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Most of our daily chores depend on hot water, and sometimes there’s a significant drop in the water’s temperature supplied by your water heater. Having lukewarm water doesn’t always work in our favor.
There are a plethora of factors that upset the normal functioning of your electric water heater, one such factor is a damaged element.
This is one of the leading causes behind the ineffective functioning of the water heater.
There are many reasons which bring forth the expiration of water heater element, like for instance buildup of minerals, a defective thermostat, faulty wiring, power surge, etc.
You can always seek professional help to rectify this issue, however, it’s not going to be cheap.
That is why we brought you this DIY guide to troubleshoot the issue by yourself, and if needed can replace the faulty component.
Just follow these steps and you will be able to test the water heater element with the help of a digital multimeter, despite having no electrical work experience.
So without further ado.
Steps involved in testing a hot water heater element
But before we get to that let me tell you about the list of tools that you need.
Step 1: Turn the breaker off
You can turn it off from inside the main electrical panel. Most of the water heaters make use of 30 amp dual pole circuit breaker.
Step 2: Unscrew the screws of the panels
Depending upon the size of the water heater you may find either one or two panels on the side of the water heater. Just remove the screws to take out the panel.
Step 3: Take out the insulation
The insulation will get exposed once the side panels are removed. The insulation is a compact cell extruded polystyrene fiberglass or foam, while removing it make sure you are wearing your safety gear.
Step 4: Now remove the safety covering
The safety covering which is present on the element’s front, pull it off. Often the cover turns on and off the element and thermostat.
Step 5: Make sure there’s no electricity left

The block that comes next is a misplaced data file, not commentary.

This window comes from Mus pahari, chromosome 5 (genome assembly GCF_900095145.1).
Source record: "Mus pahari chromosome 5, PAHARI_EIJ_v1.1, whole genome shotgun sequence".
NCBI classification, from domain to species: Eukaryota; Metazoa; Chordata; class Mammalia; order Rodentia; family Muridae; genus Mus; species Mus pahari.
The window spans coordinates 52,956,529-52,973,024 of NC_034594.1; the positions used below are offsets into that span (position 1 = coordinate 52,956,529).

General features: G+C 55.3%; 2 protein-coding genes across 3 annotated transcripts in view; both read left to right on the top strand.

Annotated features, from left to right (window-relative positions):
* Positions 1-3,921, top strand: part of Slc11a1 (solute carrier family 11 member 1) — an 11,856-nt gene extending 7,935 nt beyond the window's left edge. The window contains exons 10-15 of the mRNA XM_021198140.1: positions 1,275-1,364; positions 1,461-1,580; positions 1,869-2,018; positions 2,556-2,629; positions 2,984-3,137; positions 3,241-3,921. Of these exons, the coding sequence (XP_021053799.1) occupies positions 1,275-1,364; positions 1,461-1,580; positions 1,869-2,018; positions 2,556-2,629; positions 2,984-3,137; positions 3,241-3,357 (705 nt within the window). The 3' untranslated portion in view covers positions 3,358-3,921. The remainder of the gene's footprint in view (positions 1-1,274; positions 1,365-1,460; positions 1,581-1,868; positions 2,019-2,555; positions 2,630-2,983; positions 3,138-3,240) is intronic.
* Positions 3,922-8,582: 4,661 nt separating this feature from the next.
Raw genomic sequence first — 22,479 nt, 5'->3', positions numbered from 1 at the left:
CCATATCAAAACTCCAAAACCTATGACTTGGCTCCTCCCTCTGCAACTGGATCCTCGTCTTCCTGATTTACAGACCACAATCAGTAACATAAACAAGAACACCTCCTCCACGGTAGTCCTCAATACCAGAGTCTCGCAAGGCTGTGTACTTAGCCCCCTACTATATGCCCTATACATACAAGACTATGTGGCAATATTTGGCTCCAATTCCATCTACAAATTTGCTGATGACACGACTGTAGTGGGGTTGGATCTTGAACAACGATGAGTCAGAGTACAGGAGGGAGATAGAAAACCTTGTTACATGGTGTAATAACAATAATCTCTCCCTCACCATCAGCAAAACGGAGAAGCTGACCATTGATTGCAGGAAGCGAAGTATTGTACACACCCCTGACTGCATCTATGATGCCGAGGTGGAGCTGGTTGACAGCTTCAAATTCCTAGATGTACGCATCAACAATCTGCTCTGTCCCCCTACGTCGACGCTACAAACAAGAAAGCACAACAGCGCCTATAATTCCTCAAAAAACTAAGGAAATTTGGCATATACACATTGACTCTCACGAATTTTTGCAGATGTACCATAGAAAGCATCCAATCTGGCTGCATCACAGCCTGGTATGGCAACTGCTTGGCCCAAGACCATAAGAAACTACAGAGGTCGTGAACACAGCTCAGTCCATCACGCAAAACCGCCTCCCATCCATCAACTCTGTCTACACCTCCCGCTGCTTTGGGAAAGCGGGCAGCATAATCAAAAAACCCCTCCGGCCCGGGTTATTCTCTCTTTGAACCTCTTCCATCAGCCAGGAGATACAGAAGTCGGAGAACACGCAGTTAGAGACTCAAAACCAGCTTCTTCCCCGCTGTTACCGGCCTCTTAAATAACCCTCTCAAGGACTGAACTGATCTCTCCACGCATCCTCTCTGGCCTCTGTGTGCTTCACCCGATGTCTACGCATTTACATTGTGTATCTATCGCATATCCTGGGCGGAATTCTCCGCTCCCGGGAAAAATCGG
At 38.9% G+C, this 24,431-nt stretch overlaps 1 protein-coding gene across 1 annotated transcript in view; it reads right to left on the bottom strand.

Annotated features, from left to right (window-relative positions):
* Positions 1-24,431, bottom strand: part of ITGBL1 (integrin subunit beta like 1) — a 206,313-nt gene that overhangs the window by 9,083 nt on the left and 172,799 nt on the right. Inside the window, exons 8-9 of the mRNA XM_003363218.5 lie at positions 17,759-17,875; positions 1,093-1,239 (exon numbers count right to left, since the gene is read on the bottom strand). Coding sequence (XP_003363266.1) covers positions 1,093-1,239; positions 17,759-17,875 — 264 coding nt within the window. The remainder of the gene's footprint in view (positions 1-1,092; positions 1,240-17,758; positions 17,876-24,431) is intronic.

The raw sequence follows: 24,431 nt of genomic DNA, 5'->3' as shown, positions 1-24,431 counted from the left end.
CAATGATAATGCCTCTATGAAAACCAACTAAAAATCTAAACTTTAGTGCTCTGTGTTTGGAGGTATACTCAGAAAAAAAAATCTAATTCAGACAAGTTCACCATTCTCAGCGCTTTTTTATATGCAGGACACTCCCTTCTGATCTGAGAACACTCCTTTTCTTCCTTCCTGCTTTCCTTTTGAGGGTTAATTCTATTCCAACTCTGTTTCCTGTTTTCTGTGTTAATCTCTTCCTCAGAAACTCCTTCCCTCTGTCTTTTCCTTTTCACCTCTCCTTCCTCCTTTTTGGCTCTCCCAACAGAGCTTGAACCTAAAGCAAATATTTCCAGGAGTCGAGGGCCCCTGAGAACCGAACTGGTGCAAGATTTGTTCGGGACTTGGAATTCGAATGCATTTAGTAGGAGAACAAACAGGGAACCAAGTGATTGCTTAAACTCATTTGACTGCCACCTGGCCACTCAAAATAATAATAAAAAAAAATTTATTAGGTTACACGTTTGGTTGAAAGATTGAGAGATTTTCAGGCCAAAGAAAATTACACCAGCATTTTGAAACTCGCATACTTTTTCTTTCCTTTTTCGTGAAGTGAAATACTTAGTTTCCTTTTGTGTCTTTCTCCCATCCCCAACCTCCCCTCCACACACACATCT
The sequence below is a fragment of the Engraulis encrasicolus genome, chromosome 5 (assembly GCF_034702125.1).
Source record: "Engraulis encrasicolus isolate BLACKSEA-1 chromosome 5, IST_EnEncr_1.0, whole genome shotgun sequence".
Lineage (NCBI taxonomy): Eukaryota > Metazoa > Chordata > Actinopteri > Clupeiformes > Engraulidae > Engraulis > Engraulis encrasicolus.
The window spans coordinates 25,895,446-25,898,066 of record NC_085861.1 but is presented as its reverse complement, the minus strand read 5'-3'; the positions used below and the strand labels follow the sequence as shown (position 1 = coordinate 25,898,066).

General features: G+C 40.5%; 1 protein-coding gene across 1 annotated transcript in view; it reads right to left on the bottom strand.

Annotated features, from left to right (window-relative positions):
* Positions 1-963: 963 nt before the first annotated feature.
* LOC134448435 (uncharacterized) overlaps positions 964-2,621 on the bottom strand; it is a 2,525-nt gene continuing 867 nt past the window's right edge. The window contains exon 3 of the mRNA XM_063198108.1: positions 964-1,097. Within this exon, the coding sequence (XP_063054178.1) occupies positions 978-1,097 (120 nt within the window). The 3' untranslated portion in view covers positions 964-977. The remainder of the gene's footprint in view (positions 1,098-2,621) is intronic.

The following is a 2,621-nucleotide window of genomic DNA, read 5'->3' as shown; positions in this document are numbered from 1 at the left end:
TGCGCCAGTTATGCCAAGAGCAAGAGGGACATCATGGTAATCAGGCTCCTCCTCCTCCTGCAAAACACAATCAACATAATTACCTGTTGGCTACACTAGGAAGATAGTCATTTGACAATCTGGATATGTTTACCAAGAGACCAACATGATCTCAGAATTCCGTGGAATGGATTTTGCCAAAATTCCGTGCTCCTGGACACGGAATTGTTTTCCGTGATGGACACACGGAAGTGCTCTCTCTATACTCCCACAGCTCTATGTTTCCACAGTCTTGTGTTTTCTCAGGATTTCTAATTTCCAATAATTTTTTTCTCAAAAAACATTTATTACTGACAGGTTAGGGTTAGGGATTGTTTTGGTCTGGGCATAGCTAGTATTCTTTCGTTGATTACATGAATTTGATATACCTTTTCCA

Use the multimeter and connect it with the cables attached to the face of the element, then into each cable attached to the thermostat.
In case there’s still any electricity present in the water heater, the multimeter will make a sound and the light starts to flash.
You can also use a voltage detector for this purpose, if you have one.
Step 6: Make note of the element wattage
To find that you need to remove the wires present underneath the element screws (you have to loosen those two screws of element).
Now you will be able to see the element wattage written on the flanks of the element face.
Step 7: It’s time to measure the reading
Take the multimeter and now turn the handle to Rx 1k (which means resistance 1,000 ohms).
Take one of the probes of multimeter and touch the screw present on the element’s face. Now touch the other screw with the other probe.
A typical 3,500 Watt element should be able to register 16 ohms in multimeter, while a 4,500 Watt element should be able to measure somewhere between 10 and 11 ohms.
However, if the element fails to register with the required value on the multimeter, then it is high time that you had it replaced.
Step 8: Make sure if the element is grounded or not
For this keep one of the probes on either of the screws and then touch any metal part of the heater with the other probe.
If the needle moves then it means the heater is grounded, in other words, it’s time to replace it.
Note: You need to test both screws of the element.
Step 9: Check the element
Lay the multimeter probes on both screws, after that place the other probes on the metal part of the element from where the water enters into the heater. If the needle moves then you should replace the heater.
Now it’s time to put the whole thing back the way it was, once everything is back in its place turn the breaker on.
As mentioned earlier many reasons affect the normal functioning of the element, but before replacing the part, it is advised that you have it checked with a multimeter by following the above-mentioned steps.
Remember to wear the safety gear first, and make sure that the power is completely off.
Just to be on the safe side unplug the heater from the power source and turn off the breaker as well.
Don’t check the heater if you just turned it off, give at least 2 hours for it to cool down.
Always remember, safety comes first.